Bears vs. Lions: Chicago Stars Who Can't Afford to Make Mistakes Against Detroit
Brandon Marshall, feel free to drop a few footballs.
Julius Peppers, rush half-speed on a couple of third downs.
Chicago’s defense is so dominant and Detroit is such a joke—having lost an NFL-worst seven straight games—that only the following Bears possess the power to almost single-handedly eliminate them from the playoffs.
Here they are.
3. Olindo Mare/Field Goal Unit
Robbie Gould has been one of the most consistent kickers in the league for years. But an injury has forced Gould to the sideline and Mare to the field for the rest of the season.
There’s a reason Chicago is the 39-year-old Mare’s fifth team since 2006—he isn’t what he used to be, to say the least. Last year on the Carolina Panthers, he had just a 78.6 field-goal percentage. In just three kicks for the Bears, Mare has already missed one.
Of course, it wasn’t entirely his fault. It was blocked—the third time Chicago allowed a field goal to be blocked in 2012.
Missed field goals destroys momentum and morale and blocked ones can get returned for touchdowns. Mare and the Bears’ field goal unit can’t cost the team points on Sunday.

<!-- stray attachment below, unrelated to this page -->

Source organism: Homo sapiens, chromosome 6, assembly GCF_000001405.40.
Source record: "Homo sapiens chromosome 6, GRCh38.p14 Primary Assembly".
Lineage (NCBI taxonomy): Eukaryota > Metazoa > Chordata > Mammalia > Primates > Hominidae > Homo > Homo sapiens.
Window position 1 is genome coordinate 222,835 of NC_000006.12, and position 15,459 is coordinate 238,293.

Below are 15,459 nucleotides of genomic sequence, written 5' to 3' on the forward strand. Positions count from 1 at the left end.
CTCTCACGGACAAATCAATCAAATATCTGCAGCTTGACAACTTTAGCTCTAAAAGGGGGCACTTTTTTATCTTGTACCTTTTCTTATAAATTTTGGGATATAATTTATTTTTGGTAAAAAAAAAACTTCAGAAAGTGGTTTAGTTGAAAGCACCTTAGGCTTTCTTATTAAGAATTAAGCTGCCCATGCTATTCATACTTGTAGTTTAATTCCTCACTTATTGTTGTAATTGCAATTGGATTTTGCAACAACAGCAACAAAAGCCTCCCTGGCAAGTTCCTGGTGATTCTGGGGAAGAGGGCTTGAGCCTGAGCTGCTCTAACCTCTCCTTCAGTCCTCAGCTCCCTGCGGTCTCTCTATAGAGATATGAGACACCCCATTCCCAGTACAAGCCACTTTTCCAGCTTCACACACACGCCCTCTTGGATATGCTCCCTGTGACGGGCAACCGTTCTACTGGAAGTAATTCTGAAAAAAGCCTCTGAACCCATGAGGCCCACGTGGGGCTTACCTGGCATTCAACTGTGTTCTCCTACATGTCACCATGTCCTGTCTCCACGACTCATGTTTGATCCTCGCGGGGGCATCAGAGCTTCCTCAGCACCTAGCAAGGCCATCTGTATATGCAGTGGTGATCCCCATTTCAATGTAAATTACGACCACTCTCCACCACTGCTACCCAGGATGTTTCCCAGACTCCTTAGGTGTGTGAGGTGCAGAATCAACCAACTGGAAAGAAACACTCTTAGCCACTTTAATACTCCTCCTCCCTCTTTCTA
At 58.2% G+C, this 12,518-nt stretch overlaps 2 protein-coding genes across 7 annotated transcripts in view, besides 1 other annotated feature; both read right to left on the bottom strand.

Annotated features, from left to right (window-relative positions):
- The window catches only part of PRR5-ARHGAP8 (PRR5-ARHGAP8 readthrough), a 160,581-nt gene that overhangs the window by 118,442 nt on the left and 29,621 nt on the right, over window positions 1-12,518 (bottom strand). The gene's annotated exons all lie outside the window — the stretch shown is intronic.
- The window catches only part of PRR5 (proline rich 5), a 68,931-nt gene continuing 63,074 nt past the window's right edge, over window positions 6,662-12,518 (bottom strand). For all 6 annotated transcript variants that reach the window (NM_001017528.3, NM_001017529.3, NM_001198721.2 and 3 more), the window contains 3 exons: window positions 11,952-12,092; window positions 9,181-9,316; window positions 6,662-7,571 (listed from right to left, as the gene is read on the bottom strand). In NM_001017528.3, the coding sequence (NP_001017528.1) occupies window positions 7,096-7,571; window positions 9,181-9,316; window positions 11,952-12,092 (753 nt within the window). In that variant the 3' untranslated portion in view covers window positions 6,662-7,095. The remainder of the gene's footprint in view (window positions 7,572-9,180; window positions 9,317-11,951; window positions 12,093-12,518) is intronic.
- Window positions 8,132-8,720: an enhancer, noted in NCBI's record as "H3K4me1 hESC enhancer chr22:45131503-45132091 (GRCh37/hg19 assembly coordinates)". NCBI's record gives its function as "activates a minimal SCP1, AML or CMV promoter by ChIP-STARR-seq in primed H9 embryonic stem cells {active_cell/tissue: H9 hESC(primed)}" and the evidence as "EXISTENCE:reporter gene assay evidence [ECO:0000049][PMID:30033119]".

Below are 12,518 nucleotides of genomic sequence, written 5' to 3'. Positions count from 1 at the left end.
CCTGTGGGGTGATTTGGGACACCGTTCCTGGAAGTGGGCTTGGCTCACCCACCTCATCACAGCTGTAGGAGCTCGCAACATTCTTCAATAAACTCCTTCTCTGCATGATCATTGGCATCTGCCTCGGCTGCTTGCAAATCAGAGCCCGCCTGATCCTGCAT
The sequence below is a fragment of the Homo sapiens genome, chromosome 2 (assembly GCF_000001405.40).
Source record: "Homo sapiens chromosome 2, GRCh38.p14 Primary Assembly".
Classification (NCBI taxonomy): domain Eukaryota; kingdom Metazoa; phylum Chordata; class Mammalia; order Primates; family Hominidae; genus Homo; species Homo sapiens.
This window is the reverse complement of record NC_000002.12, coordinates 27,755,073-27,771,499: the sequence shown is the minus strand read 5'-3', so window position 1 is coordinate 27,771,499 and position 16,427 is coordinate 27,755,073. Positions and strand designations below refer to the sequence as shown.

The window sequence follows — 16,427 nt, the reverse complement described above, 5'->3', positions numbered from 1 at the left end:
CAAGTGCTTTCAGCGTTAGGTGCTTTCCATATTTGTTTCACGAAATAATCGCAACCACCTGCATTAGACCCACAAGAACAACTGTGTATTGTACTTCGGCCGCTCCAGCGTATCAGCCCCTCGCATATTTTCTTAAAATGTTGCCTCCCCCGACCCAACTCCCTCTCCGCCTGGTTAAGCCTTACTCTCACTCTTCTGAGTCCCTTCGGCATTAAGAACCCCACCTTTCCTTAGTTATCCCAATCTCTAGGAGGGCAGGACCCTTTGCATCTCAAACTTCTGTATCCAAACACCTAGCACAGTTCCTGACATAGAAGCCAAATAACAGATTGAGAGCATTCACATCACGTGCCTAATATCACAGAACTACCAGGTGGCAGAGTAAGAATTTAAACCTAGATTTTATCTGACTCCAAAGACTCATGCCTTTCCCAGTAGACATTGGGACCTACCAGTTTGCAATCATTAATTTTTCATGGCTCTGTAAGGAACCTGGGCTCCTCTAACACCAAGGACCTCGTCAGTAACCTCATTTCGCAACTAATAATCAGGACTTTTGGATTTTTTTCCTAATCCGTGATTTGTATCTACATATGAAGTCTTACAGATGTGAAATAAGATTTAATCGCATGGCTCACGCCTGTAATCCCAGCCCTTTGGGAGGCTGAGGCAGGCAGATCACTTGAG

2. Anthony Walters
Nervous yet? This is the second backup that’ll play a key role in Detroit.
Walters is a second-year, undrafted Delaware safety who’ll fill in for the injured Chris Conte at free safety. In his first career start, Walters’ job will be to prevent a home run by the NFL’s most lethal deep threat: Calvin Johnson.
He’ll have plenty of help. Tim Jennings and Charles Tillman are two of the best cornerbacks in the league and earned Pro Bowl trips this season.
No one man can shut down Megatron, though. And Walters must provide an effective double team to Johnson when he takes off downfield because quick scores are exactly what the Bears can’t afford to allow.
1. Jay Cutler
Will Cutler throw an INT vs. Detroit?
Since 2008, Cutler has averaged 1.1 interceptions per game. This season, he’s consistently maintained that average throwing 14 picks in 14 contests.
In his first meeting with the Lions, Cutler managed to protect the football despite the relentless pass rush in his grill all day. Chicago cruised to a 13-7 victory because he didn’t screw up. If he chooses to only throw to his teammates again, the Bears will win (and advance to the playoffs after the Minnesota Vikings lose).
However, in their last two losses, Cutler threw three interceptions in one-score games. He can’t try to be the hero and force passes where he has no business throwing them. Just play smart, allow Chicago’s defense to do the heavy lifting, and they’ll avoid elimination.
David Daniels is a featured columnist at Bleacher Report and a syndicated writer.
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